Objective: The impact of evolving guidelines and clinical practices on SARS-CoV-2-positive dyads across New York City Health and Hospitals during the early peak of COVID-19.
Design: A retrospective cohort study of positive-positive (P/P), positive-negative (P/N), and positive-untested (P/U) dyads delivered from March 1 to May 9, 2020. Wilcoxon rank sum, Chi-squared, and Fisher exact tests were used to analyze demographics, clinical variables, and system-wide management practices.
Result: A total of 2598 mothers delivered. 23.8% (286/1198) of mothers tested for SARS-CoV-2 were positive. 89.7% (260/290) newborns of SARS-CoV-2-positive mothers were tested and 11 were positive. Positive-positive newborns were more likely to be breastfed (81%), be admitted to NICU, and have longer length of stay (7.5 days) than P/N and P/U newborns.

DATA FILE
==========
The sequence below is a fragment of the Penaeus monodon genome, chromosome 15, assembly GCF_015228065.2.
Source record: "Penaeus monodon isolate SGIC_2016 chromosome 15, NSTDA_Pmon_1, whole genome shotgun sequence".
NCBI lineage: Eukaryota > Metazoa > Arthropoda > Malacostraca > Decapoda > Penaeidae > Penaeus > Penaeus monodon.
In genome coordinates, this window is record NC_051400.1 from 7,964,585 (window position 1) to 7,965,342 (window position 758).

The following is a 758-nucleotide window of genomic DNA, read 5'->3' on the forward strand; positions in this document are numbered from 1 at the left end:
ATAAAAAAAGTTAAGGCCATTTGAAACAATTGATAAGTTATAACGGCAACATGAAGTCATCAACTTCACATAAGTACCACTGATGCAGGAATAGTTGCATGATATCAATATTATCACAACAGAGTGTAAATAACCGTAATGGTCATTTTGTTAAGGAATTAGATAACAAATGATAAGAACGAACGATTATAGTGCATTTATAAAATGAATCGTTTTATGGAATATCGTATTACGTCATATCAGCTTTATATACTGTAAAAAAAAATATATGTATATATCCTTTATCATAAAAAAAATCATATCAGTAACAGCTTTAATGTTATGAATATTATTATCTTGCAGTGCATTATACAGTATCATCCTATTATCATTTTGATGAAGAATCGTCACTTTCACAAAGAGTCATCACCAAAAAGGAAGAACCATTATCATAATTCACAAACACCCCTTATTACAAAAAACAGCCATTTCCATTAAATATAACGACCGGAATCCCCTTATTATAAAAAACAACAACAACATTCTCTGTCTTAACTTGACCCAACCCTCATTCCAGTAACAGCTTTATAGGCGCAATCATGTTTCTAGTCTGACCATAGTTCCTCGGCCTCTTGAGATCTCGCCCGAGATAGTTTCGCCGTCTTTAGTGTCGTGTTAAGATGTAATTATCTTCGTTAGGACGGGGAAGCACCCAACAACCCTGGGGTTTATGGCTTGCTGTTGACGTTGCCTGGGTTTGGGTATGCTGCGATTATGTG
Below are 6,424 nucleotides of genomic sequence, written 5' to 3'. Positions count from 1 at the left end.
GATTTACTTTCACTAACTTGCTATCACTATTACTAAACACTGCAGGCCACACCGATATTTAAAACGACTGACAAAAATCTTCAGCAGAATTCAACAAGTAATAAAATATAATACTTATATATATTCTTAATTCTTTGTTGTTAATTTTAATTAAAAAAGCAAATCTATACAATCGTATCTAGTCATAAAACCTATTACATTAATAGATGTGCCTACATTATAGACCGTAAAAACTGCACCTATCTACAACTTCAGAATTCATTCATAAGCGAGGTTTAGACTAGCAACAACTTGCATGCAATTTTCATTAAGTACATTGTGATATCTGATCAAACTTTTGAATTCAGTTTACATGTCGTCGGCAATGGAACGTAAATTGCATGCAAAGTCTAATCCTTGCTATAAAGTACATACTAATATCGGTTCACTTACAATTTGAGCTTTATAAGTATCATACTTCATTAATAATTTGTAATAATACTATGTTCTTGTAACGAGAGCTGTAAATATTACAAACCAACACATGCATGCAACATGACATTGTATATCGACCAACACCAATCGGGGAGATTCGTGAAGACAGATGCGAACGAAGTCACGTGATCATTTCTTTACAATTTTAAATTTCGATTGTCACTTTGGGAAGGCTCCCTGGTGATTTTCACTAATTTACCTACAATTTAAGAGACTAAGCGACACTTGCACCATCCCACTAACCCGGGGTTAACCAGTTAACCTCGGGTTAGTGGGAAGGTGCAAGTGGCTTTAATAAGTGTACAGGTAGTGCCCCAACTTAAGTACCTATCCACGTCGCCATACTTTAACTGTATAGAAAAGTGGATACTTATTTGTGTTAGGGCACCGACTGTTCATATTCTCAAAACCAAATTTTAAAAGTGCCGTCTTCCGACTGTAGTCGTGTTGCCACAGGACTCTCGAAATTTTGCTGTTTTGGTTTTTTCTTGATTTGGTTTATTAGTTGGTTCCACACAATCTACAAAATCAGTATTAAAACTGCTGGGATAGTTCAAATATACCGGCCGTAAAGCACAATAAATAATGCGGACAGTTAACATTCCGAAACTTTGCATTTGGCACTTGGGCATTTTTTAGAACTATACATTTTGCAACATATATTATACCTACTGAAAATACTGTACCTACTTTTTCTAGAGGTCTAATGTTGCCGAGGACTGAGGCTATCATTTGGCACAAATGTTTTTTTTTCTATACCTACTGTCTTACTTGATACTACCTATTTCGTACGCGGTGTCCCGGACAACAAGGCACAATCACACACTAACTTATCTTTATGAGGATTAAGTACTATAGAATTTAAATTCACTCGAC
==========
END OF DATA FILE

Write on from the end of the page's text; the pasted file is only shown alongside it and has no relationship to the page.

Conclusion: Our study shows that varied testing, feeding, and isolation practices resulted in favorable short-term outcomes for SARS-CoV-2-positive mothers and their newborns. High-risk populations can be safely and effectively treated in resource-limited environments.